Our research centres around the theme of quantifying the response of glacierised regions to climatic change, considering both contemporary and palaeo-environments.
We focus on Arctic, Antarctic and Alpine environments and use a range of methods, in particular field data collection, remote sensing and GIS, numerical modelling and geomorphological mapping, to establish the key drivers of cryospheric change and measure rates of response. Our aim is to project the evolution of glacierised environments in future decades. A key part of our work is establishing the impacts of these changes on downstream users and ecosystems as the supply of glacial meltwater becomes increasingly variable.
- Glacier dynamics: We have ongoing work in Arctic Sweden, Greenland, the Himalaya and New Zealand focusing on broad-scale changes in glacier dynamics – specifically changes in mass balance, surface velocity, and glacier-lake interactions. We use field-based methods to quantify rates of accumulation and ablation as well as glacier surface elevation changes. Coupling these measurements with remotely sensed and modelled datasets, we are able to extrapolate our work across wider areas. We have ongoing work to forecast the response of debris-covered glaciers at high-elevation sites, to model the response of New Zealand glaciers to large proglacial lake development at the end of the Last Glacial Maximum, and to reconstruct the past dynamics of the Antarctic Peninsula.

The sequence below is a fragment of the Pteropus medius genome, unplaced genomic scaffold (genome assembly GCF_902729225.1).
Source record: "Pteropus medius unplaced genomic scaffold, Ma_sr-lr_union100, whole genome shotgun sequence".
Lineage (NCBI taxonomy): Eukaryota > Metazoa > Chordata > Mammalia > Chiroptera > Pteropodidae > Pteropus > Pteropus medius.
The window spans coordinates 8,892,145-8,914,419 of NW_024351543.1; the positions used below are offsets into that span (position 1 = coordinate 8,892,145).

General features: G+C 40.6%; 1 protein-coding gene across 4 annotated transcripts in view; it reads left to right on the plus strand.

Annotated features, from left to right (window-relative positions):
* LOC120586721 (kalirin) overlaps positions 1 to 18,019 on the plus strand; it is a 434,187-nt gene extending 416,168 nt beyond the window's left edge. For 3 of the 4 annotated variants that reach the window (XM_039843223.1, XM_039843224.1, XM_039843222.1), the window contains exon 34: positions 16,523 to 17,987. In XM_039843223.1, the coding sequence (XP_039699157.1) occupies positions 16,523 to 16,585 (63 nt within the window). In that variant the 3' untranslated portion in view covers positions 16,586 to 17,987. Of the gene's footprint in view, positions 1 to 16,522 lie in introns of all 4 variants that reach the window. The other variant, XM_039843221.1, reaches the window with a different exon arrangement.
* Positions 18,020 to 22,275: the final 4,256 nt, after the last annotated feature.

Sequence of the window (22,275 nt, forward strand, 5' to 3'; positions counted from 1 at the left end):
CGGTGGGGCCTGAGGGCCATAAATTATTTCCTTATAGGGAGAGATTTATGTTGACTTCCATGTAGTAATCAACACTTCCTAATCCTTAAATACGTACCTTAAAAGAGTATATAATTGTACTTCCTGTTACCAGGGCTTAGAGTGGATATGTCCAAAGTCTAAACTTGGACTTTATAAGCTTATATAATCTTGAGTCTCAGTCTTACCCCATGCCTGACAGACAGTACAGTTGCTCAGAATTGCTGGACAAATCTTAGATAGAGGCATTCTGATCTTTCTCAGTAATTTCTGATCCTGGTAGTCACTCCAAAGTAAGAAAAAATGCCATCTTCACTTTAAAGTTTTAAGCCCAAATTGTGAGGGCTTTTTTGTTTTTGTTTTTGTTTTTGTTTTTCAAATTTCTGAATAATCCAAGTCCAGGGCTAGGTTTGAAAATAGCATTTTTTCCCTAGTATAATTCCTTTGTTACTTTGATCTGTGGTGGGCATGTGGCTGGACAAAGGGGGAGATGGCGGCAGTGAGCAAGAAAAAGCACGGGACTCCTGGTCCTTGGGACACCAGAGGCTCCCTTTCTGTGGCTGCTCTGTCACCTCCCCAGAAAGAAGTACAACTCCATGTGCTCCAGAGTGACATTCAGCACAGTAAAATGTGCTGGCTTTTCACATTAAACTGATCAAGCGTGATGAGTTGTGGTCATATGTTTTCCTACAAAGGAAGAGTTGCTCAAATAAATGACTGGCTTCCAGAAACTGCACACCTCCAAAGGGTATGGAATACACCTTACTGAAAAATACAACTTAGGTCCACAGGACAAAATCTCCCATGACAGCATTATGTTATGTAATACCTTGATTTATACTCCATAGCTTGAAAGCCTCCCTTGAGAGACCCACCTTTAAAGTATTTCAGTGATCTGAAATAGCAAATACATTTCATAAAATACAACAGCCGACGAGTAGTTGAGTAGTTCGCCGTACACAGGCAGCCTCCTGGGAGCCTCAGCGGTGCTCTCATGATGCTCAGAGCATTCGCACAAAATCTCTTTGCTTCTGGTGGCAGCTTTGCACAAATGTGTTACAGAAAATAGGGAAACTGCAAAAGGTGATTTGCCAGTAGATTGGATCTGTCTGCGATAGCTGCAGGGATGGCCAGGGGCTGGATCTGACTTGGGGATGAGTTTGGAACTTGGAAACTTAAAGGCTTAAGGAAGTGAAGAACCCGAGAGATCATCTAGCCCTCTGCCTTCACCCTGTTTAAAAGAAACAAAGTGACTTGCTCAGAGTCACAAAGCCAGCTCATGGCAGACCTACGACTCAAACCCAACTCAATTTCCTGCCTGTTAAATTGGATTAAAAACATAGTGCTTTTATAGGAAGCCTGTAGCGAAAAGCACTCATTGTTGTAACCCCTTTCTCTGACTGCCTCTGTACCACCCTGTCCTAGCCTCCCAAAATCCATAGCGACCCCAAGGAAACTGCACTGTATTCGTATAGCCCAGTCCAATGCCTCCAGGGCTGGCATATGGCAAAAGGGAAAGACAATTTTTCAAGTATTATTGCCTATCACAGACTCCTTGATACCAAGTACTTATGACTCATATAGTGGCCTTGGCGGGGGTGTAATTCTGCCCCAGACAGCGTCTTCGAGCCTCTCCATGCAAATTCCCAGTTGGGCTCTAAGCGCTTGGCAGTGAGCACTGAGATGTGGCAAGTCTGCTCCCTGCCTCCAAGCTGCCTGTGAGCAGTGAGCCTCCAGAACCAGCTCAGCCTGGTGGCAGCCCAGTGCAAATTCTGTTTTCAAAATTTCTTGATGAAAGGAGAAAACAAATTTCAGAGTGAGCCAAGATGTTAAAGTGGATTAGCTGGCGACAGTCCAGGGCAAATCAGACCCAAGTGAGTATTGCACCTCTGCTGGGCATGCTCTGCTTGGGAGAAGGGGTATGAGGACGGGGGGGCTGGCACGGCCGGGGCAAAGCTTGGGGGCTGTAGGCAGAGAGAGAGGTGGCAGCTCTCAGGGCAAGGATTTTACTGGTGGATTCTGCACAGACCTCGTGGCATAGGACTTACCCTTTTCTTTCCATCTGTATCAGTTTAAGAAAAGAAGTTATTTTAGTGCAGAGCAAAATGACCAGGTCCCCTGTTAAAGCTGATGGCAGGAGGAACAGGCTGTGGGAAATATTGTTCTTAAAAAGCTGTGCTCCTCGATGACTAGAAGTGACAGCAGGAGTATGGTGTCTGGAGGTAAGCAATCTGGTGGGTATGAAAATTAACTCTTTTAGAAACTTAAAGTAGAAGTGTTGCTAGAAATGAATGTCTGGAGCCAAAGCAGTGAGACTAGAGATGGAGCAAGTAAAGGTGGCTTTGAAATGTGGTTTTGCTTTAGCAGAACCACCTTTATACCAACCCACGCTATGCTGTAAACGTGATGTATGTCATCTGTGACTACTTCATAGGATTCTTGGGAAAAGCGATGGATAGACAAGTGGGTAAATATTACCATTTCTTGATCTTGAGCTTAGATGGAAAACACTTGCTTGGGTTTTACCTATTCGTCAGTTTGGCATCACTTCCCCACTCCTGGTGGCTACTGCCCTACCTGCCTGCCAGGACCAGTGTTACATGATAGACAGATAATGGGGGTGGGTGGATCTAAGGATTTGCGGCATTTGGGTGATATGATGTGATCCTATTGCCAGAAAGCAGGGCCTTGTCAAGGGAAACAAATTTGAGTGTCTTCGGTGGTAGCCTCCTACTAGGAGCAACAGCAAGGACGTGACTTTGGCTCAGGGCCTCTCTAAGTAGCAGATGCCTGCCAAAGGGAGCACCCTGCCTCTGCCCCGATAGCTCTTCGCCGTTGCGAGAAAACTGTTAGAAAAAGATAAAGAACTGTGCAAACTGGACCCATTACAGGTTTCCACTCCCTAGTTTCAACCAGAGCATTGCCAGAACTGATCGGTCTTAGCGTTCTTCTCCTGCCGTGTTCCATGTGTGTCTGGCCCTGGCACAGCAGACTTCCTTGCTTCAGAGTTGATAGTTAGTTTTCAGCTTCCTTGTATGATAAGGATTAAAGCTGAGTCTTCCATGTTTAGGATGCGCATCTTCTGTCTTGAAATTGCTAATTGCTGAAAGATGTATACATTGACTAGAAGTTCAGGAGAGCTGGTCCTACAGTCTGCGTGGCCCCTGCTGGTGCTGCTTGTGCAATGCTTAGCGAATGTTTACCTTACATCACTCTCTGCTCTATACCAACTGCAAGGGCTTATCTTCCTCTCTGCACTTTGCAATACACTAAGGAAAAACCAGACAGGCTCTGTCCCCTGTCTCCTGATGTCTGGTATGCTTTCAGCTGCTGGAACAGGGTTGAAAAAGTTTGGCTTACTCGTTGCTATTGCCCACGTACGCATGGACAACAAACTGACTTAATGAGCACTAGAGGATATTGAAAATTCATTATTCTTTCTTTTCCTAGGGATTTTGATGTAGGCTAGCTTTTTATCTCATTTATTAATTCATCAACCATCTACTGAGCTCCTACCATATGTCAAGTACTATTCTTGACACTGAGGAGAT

- Glacial landforms: We study all scales of glacial landforms as indicators of past glacial behaviour as well as informing contemporary process-based research. We work at the field scale to interpret sedimentary deposits and proglacial geomorphology to reconstruct the rates and dynamics of previous glacier recession, for example, through to reconstructing former ice limits using remote sensing and digital elevation data. Recent highlights include quantifying the rates of change of glacier surface landforms, e.g. ponds and cliffs, to better understand the processes driving melt on debris-covered glaciers, and quantifying rates of previous glacier recession for benchmark glaciers in the Austrian Alps.
- Outburst floods: The number and size of glacial lakes is increasing in most glacierised areas of the world, and one of our research priorities is to establish the magnitude and frequency of past events as well as the likely impact of future events. To do this we use a combination of field observations and numerical modelling, and digital elevation data most frequently derived from satellite imagery. We simulate outbursts from different glacial environments and catastrophic floods from moraine failures, using 1D, 2D and 3D approaches depending on the context. We also have expertise in Structure-from-Motion, drones and surveying to be able to extract our own topographic datasets that allow us to be able to study sediment transport and erosion during flood events at very fine resolution.
- Surface energy balance modelling: Our researchers use a range of numerical models to forecast glacier response given changes in climate. We use degree-day, temperature index and full physical energy balance approaches and apply our models to both clean-ice and debris-covered glacial environments. As well as model development, our work focuses on improving the models input variables. We have a strong interest in measuring surface roughness and establishing its evolution through both space and time. This work has been conducted in Patagonia, the Himalaya, Arctic Sweden and the European Alps.
If you would like to discuss an area of research in more detail please contact Dr Duncan Quincey